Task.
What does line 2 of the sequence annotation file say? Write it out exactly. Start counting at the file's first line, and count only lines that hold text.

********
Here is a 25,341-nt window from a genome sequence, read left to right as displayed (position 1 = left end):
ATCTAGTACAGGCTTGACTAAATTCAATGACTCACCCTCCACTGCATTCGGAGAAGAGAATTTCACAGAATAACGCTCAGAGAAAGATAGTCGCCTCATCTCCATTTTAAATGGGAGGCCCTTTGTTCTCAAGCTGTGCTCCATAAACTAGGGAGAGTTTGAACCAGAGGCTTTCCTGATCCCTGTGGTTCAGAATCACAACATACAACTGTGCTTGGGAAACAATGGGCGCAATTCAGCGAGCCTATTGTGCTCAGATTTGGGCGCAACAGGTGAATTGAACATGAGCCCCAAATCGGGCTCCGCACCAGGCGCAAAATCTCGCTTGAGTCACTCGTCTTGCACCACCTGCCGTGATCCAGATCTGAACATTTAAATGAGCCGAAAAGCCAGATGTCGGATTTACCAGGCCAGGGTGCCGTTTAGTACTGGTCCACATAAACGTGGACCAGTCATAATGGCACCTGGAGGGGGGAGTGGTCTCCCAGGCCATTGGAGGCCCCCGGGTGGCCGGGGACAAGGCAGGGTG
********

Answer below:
ATCTAGTACAGGCTTGACTAAATTCAATGACTCACCCTCCACTGCATTCGGAGAAGAGAATTTCACAGAATAACGCTCAGAGAAAGATAGTCGCCTCATCTCCATTTTAAATGGGAGGCCCTTTGTTCTCAAGCTGTGCTCCATAAACTAGGGAGAGTTTGAACCAGAGGCTTTCCTGATCCCTGTGGTTCAGAATCACAACATACAACTGTGCTTGGGAAACAATGGGCGCAATTCAGCGAGCCTATTGTGCTCAGATTTGGGCGCAACAGGTGAATTGAACATGAGCCCCAAATCGGGCTCCGCACCAGGCGCAAAATCTCGCTTGAGTCACTCGTCTTGCACCACCTGCCGTGATCCAGATCTGAACATTTAAATGAGCCGAAAAGCCAGATGTCGGATTTACCAGGCCAGGGTGCCGTTTAGTACTGGTCCACATAAACGTGGACCAGTCATAATGGCACCTGGAGGGGGGAGTGGTCTCCCAGGCCATTGGAGGCCCCCGGGTGGCCGGGGACAAGGCAGGGTG